A bankruptcy case can discharge a debt you owe a landlord. And, if you file for bankruptcy before you're evicted—or while an eviction suit is pending—you might be able to stop the eviction temporarily. But filing for bankruptcy won't remove an eviction from your credit record. In fact, you can expect eviction information to get reported to sites that cater specifically to landlords.
Read Chapter 7 Bankruptcy vs. Chapter 13 Bankruptcy to learn more about bankruptcy.
It's relatively common to owe a landlord money after being evicted from a rental property. Fortunately, since rent is an unsecured debt—just like a debt owed to a credit card company or medical provider—it will be discharged (forgiven) when you file a Chapter 7 bankruptcy or a Chapter 13 bankruptcy with a repayment plan.
Some jurisdictions have specialized courts that hear evictions and other disputes between renters and landlords. Some of these courts have the authority to issue judgments against renters for specific amounts relating to money owed for past due rent or damages. These judgment amounts get discharged in bankruptcy, but the eviction will still appear on your credit reports and background checks.
Keep in mind that not all debts get forgiven in bankruptcy. For instance, if you willfully and maliciously caused damage to the rental property, the landlord could file a lawsuit asking the bankruptcy court to prevent the discharge of that debt. Realistically, most landlords won't go to that trouble unless the unit needed extensive repairs and the landlord has substantial proof that you knew that your actions would likely cause the damage.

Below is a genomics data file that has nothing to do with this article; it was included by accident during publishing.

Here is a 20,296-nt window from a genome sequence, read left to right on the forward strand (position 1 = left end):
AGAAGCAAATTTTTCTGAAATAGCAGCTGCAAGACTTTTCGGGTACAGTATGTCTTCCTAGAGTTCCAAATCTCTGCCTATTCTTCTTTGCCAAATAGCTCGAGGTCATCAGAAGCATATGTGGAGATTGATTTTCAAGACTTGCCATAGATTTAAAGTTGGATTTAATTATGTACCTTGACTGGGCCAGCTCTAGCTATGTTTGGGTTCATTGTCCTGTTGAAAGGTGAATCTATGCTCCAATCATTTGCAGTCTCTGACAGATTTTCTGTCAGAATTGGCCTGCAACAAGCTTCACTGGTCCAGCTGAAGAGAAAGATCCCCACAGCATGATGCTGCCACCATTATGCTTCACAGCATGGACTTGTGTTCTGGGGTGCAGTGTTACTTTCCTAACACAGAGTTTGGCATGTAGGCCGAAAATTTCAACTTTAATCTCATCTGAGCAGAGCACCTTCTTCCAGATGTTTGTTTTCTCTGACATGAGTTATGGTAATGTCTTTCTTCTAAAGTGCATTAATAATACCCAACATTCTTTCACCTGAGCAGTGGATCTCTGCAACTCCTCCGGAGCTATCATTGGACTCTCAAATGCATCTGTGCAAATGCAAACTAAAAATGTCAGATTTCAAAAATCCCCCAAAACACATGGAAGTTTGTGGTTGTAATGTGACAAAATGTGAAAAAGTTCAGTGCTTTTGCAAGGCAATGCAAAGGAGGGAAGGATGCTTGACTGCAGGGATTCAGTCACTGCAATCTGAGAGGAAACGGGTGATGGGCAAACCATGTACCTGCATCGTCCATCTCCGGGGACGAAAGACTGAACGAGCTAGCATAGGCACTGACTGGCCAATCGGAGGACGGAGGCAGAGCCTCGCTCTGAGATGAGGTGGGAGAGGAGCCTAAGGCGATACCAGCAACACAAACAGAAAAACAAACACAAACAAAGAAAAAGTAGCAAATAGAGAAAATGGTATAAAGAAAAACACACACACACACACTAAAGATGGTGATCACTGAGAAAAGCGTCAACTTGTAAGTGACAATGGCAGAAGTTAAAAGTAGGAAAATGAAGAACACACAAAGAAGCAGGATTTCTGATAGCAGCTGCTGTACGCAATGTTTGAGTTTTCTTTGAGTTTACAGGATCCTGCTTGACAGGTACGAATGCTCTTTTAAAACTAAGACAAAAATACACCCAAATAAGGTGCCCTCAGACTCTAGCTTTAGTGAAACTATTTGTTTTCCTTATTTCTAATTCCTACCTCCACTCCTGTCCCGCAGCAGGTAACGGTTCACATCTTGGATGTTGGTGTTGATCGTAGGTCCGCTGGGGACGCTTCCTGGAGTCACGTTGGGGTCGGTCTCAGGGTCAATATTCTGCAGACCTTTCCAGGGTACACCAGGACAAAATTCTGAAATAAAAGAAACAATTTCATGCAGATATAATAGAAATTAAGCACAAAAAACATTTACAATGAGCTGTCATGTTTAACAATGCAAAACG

If you think you're about to be evicted or if an eviction action is pending, the bankruptcy could affect how the eviction proceeds. If the court has issued a judgment for possession, you'll be out of luck unless your state allows you to cure your past due rent after the court enters the judgment (a few allow this).
But you'll have to act fast. You'll only have thirty days to file paperwork and deposit your past due rent with the court.
If the suit hasn't progressed that far, bankruptcy can stop the process at least temporarily. However, the landlord has the right to file a motion with the court asking the judge to lift the automatic stay so that the eviction case can continue forward. If granted, the landlord can start or resume the eviction suit.
A bankruptcy discharge won't erase past negative credit information, including evictions. The landlord has the right to report payment problems and an eviction status to credit bureaus. The negative information will stay on a credit report for as long as seven years after the event. An eviction lawsuit (sometimes called an unlawful detainer action) can also be picked up and reported as a public record by the credit bureaus.
In addition to credit reports, many landlords hire companies to perform background checks that are more extensive than a credit report. Background checks can uncover information about criminal history, including sex offender status.
Some companies, including the major credit bureaus, offer "renters screening reports," often called blacklists, of people whose names appear in the records of housing courts nationwide.
Credit bureaus and companies that provide renters screening reports are subject to the provisions of the Fair Credit Reporting Act. If you're denied rental housing because of a credit report or a renters screening report, you're entitled to the name of the provider and a copy of the report itself.
The company issuing the report isn't required to remove correct and verifiable information. But, you can dispute anything that's inaccurate. If it's unverifiable, the company must remove it from the report.